Written in tears

I believe in rehabilitation.  I believe that people can change and should always be given the opportunity to do so.  I believe in my role as a foster parent and the goal of reunification.  But tonight, oh Lord tonight, all my beliefs have been tested.

It began when we found out they were having a later than normal visit. Not a good idea, I thought…

Then it continued as I paced anxiously waiting for them to come back home more than an hour past when I expected them…

And then it all came to a head when they were dropped off.  Two hysterical sobbing masses left at my doorstep. 

Rosebud was soothed with a change, a warm bottle, and a couple of sweet lullabies.  But when you are 4 it’s not that easy – you remember too much. You understand too much.  So I collapsed with him on the kitchen floor. I clenched my eyes and rocked that sweet boy as he cried his heart out.  He cried a darker pain than I’ve ever known despite having 7x the years he does.  I whispered to him because I knew that if I were any louder, he’d crumble right there in my arms.  A while later I carried him to his bed and made up stories of spaceships and water slides to breathe into his ear.  An attempt to transport him far, far away. Even just now when I left him, he still trembled as he drifted into sleep.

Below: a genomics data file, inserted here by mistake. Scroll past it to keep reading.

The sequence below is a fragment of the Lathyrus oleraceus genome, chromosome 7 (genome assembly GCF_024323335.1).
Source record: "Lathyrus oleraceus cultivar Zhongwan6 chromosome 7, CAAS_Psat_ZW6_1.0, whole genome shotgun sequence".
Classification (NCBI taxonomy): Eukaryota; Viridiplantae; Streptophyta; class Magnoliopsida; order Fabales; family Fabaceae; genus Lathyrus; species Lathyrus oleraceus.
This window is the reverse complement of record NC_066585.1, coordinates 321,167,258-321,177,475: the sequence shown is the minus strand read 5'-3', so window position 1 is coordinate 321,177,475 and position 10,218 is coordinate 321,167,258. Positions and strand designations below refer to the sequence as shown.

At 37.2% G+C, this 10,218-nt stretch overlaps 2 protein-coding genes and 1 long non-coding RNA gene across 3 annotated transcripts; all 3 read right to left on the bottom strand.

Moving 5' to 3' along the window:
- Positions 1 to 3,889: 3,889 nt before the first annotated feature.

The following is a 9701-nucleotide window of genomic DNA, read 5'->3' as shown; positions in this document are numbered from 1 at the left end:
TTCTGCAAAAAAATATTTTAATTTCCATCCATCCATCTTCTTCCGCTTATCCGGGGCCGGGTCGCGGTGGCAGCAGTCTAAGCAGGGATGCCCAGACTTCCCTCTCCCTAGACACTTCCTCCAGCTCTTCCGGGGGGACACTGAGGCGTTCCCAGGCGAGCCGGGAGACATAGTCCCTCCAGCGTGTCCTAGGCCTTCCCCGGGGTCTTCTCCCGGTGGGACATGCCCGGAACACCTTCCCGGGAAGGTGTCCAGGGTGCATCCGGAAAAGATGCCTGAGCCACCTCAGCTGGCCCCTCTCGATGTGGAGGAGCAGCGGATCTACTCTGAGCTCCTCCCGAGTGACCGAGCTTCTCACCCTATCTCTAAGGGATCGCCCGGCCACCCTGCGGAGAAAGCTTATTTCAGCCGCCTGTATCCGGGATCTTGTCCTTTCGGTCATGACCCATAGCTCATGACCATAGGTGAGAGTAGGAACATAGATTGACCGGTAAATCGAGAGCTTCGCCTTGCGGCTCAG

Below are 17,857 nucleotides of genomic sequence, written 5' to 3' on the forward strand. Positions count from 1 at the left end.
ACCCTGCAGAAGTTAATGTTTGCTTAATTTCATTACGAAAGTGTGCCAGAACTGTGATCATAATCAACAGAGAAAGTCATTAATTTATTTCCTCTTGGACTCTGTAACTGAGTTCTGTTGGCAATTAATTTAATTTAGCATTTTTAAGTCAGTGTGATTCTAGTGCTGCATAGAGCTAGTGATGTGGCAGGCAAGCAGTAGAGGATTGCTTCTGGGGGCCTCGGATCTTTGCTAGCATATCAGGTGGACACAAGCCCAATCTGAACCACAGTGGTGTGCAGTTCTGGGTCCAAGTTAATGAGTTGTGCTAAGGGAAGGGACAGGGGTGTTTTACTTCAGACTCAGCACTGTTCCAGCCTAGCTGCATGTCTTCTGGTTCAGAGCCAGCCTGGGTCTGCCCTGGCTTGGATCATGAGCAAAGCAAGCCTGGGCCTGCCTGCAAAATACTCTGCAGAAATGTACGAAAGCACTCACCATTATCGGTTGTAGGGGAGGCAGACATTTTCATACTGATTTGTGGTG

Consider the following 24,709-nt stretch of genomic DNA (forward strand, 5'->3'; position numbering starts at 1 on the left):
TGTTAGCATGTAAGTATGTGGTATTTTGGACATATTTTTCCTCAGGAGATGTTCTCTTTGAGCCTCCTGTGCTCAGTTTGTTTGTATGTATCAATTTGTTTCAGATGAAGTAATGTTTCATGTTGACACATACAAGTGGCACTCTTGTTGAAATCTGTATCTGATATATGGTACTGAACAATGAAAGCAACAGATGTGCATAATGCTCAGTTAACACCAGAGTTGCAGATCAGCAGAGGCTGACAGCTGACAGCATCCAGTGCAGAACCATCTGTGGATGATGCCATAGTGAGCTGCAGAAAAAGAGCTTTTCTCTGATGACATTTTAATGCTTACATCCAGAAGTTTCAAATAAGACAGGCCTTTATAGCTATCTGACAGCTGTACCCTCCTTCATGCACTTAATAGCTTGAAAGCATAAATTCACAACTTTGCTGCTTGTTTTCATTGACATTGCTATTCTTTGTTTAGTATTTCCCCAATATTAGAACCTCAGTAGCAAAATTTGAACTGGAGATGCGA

Please help me remember what part of this is right.

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5 Comments to “Written in tears”

  1. I have never been in your shoes and I can’t imagine the thoughts that go through your head when you watch a little person you care about hurt so much, but I do know that having you to come home to softened his landing tonight. Maybe you can take some comfort in that sliver of light?

    I also know it can’t possibly feel right all the time. Even with all of the beliefs you listed, there are going to be days and nights where you are sure you are marching 180 degrees away from where you should be. I guess all you can do is hope that the long-term trajectory will show that your faith in the process was not misplaced. I’ll be hoping right along with you. *hugs*

  2. It’s not fair. It’s not right. It doesn’t make sense. There’s never the right answer, never a quick fix. You did exactly what needed to be done. It’s going to be a long and painful road. But there is hope.

    I’m glad you are there. Loving him. I’m praying for him. And for you.

  3. All I ever read when foster children have visits with their parents is the pain they (and the family fostering them) are left with. Horrible. Sending you strength and support.

  4. They are lucky to have you.

  5. You did exactly the right thing.

    My adopted daughter was going through the same thing at the same age. We had supervised visits with her mother at the Norwich DCF office and half the time her bio-mom wouldn’t show. Whether she did or not, my daughter was a tearful mess for the rest of the day.

    She just turned 16 and she’s happy and has healthy attachments and loves with her whole heart. I hope that gives you a little comfort, because I know how hard it is to be where you are and feel so helpless and worried.

    As Olive said, they are very lucky to have you.

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